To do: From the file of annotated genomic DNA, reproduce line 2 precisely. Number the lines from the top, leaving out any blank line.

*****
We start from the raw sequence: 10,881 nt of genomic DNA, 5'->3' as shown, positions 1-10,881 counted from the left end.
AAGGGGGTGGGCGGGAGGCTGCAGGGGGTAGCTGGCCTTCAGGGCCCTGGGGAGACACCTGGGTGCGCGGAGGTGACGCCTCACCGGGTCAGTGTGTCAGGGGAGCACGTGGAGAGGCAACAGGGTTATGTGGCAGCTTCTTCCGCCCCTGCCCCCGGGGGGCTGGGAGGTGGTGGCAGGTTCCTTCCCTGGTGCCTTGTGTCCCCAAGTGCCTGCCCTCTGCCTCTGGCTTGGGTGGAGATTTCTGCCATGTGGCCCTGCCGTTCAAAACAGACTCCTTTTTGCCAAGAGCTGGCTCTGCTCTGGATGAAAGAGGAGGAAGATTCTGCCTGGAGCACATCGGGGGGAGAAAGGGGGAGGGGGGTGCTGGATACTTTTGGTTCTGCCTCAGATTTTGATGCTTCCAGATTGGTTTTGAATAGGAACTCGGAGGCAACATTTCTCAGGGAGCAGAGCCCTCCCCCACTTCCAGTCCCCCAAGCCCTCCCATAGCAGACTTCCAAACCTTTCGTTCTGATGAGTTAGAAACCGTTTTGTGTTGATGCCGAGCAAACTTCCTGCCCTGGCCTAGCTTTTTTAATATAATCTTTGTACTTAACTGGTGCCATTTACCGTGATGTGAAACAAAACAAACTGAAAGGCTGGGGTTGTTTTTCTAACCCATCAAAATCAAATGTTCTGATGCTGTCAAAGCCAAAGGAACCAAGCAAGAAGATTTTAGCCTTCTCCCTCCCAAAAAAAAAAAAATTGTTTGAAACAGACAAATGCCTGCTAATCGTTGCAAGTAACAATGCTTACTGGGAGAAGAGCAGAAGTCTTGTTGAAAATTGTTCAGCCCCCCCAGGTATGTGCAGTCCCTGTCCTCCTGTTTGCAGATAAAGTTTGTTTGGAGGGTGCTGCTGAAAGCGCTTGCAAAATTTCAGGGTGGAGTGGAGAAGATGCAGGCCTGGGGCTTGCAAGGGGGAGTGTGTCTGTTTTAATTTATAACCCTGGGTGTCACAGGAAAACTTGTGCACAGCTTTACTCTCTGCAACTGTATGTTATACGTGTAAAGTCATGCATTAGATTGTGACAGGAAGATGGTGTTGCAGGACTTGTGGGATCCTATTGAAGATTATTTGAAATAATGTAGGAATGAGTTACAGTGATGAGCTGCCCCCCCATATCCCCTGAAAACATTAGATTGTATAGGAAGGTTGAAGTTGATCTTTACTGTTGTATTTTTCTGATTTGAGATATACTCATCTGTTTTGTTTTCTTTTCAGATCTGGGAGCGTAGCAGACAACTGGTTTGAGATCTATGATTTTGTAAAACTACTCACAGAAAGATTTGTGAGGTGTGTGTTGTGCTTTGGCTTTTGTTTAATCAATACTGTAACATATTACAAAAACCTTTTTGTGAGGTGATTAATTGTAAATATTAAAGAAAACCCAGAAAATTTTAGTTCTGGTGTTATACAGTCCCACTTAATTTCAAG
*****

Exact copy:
AAGGGGGTGGGCGGGAGGCTGCAGGGGGTAGCTGGCCTTCAGGGCCCTGGGGAGACACCTGGGTGCGCGGAGGTGACGCCTCACCGGGTCAGTGTGTCAGGGGAGCACGTGGAGAGGCAACAGGGTTATGTGGCAGCTTCTTCCGCCCCTGCCCCCGGGGGGCTGGGAGGTGGTGGCAGGTTCCTTCCCTGGTGCCTTGTGTCCCCAAGTGCCTGCCCTCTGCCTCTGGCTTGGGTGGAGATTTCTGCCATGTGGCCCTGCCGTTCAAAACAGACTCCTTTTTGCCAAGAGCTGGCTCTGCTCTGGATGAAAGAGGAGGAAGATTCTGCCTGGAGCACATCGGGGGGAGAAAGGGGGAGGGGGGTGCTGGATACTTTTGGTTCTGCCTCAGATTTTGATGCTTCCAGATTGGTTTTGAATAGGAACTCGGAGGCAACATTTCTCAGGGAGCAGAGCCCTCCCCCACTTCCAGTCCCCCAAGCCCTCCCATAGCAGACTTCCAAACCTTTCGTTCTGATGAGTTAGAAACCGTTTTGTGTTGATGCCGAGCAAACTTCCTGCCCTGGCCTAGCTTTTTTAATATAATCTTTGTACTTAACTGGTGCCATTTACCGTGATGTGAAACAAAACAAACTGAAAGGCTGGGGTTGTTTTTCTAACCCATCAAAATCAAATGTTCTGATGCTGTCAAAGCCAAAGGAACCAAGCAAGAAGATTTTAGCCTTCTCCCTCCCAAAAAAAAAAAAATTGTTTGAAACAGACAAATGCCTGCTAATCGTTGCAAGTAACAATGCTTACTGGGAGAAGAGCAGAAGTCTTGTTGAAAATTGTTCAGCCCCCCCAGGTATGTGCAGTCCCTGTCCTCCTGTTTGCAGATAAAGTTTGTTTGGAGGGTGCTGCTGAAAGCGCTTGCAAAATTTCAGGGTGGAGTGGAGAAGATGCAGGCCTGGGGCTTGCAAGGGGGAGTGTGTCTGTTTTAATTTATAACCCTGGGTGTCACAGGAAAACTTGTGCACAGCTTTACTCTCTGCAACTGTATGTTATACGTGTAAAGTCATGCATTAGATTGTGACAGGAAGATGGTGTTGCAGGACTTGTGGGATCCTATTGAAGATTATTTGAAATAATGTAGGAATGAGTTACAGTGATGAGCTGCCCCCCCATATCCCCTGAAAACATTAGATTGTATAGGAAGGTTGAAGTTGATCTTTACTGTTGTATTTTTCTGATTTGAGATATACTCATCTGTTTTGTTTTCTTTTCAGATCTGGGAGCGTAGCAGACAACTGGTTTGAGATCTATGATTTTGTAAAACTACTCACAGAAAGATTTGTGAGGTGTGTGTTGTGCTTTGGCTTTTGTTTAATCAATACTGTAACATATTACAAAAACCTTTTTGTGAGGTGATTAATTGTAAATATTAAAGAAAACCCAGAAAATTTTAGTTCTGGTGTTATACAGTCCCACTTAATTTCAAG